"You know this stage is going to end, right?" I told him. He looked at me like I was crazy.

"Don't crush my butterflies," he said. "I'll always have them!" I hoped he was right, but having fallen in and out of love many times, I wasn't optimistic about that early stage lingering. I missed it while I was still in it.

At the resort that week, I alternated between realities. I waffled between the extreme sadness, anguish, and physical pain at being so far apart from my kids who felt like an extension of my soul, and elation, electric attraction, and excitement at being with Kyle. Before meeting him, I realized a part of myself was dead. The fire inside me, what made me me, had been stamped out after a decade of decline. I'd felt like the inside of an old-fashioned barbeque grill long after dinner, a smoking pit of burnt charcoal briquettes, white with traces of fire, cracking at the edges, black smoke rising. Done.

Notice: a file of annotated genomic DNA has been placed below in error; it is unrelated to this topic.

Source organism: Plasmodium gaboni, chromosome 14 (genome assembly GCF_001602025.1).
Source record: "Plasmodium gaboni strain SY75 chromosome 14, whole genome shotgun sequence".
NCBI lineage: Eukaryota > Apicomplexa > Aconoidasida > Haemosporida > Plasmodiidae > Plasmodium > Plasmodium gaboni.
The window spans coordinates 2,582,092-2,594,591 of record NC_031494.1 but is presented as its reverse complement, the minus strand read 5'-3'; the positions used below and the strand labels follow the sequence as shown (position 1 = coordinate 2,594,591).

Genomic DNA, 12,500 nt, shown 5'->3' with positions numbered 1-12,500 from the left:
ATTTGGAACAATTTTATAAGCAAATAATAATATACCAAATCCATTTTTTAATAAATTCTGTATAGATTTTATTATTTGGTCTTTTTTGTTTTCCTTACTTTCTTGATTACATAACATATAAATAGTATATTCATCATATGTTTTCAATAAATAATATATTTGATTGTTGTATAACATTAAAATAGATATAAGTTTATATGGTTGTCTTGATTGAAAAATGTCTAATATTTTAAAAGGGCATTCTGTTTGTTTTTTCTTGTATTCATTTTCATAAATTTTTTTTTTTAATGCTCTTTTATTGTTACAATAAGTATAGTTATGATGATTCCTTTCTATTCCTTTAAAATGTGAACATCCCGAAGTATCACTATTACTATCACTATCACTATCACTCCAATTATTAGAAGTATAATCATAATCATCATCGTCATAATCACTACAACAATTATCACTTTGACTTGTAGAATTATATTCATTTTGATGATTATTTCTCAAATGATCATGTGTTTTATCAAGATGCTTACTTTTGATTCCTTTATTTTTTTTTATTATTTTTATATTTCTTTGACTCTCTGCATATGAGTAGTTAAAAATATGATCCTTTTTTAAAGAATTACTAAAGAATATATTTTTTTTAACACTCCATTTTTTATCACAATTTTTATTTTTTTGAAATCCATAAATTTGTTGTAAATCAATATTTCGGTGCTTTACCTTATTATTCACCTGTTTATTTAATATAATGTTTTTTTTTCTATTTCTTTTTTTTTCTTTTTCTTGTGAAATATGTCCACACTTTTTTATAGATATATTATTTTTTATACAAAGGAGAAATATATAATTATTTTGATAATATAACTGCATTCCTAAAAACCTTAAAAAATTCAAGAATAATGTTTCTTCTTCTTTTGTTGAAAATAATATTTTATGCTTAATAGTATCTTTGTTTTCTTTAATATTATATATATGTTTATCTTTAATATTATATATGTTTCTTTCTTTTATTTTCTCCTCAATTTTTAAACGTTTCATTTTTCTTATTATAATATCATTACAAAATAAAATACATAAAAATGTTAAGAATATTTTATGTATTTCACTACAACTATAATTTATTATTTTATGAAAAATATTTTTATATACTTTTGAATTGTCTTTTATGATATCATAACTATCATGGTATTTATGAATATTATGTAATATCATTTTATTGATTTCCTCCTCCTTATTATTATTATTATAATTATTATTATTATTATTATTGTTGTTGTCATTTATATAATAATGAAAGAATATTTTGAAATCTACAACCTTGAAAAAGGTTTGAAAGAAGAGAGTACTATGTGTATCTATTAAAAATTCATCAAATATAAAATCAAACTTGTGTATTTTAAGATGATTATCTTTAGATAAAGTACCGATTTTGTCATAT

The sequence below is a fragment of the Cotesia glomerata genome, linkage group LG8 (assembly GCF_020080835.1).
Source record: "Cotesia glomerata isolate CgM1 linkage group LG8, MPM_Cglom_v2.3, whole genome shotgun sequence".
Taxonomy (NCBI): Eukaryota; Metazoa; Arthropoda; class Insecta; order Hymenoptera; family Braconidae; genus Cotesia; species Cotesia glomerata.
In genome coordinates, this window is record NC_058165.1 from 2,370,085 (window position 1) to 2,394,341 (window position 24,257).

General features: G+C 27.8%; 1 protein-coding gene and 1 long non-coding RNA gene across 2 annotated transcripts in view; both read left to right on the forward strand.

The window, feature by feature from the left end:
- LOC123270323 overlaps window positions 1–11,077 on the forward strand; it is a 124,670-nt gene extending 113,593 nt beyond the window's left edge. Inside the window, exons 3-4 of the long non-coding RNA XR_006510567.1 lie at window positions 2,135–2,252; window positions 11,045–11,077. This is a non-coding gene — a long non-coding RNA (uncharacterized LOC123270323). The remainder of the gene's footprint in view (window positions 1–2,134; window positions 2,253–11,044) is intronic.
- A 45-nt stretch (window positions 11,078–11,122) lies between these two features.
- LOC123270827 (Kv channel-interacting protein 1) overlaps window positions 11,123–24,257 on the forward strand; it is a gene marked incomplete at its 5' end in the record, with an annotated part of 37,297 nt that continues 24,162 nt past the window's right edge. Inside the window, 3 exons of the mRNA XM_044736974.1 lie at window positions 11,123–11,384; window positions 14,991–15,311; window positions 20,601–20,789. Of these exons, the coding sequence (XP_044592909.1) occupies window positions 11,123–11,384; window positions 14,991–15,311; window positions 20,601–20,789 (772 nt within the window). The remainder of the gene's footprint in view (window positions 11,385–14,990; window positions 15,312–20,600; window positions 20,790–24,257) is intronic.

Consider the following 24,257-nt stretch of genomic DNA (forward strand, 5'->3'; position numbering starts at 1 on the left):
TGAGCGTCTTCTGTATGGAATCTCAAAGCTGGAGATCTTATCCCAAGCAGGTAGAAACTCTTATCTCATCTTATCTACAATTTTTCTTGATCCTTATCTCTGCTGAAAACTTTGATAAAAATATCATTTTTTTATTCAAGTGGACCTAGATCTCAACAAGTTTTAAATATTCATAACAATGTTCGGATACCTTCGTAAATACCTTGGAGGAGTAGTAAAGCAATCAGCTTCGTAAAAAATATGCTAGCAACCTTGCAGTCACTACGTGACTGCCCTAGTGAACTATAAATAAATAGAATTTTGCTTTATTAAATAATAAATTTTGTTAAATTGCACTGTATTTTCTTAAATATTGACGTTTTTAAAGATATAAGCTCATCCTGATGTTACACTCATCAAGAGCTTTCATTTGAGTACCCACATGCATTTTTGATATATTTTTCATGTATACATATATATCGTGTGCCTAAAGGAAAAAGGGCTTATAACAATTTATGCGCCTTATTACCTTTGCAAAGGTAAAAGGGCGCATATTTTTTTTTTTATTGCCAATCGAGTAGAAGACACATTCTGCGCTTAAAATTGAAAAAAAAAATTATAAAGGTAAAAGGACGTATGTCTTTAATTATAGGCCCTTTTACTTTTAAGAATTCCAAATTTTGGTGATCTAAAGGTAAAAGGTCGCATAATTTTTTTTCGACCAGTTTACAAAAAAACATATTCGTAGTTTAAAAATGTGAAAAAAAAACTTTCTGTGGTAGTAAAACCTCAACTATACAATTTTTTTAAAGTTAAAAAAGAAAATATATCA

Now, suddenly, I was in full blaze, flames flying over the lid of the grill, dancing in the dark. Alive again. And yet, torn apart from the loves of my life for a week that felt endless, I would cry at random times, moon over pictures of them, and mourn as I felt the rope connecting me to them pulling and pulling. It felt familiar, like grief. But then I would shape-shift into a sex-starved adolescent, smoking with sensation as I got to know my new love.

That night when I saw the crowd forming around the resort's fire pit, I raced over. I was there not to help my four kids make s'mores, but because I loved s'mores myself and wanted to make them. For me.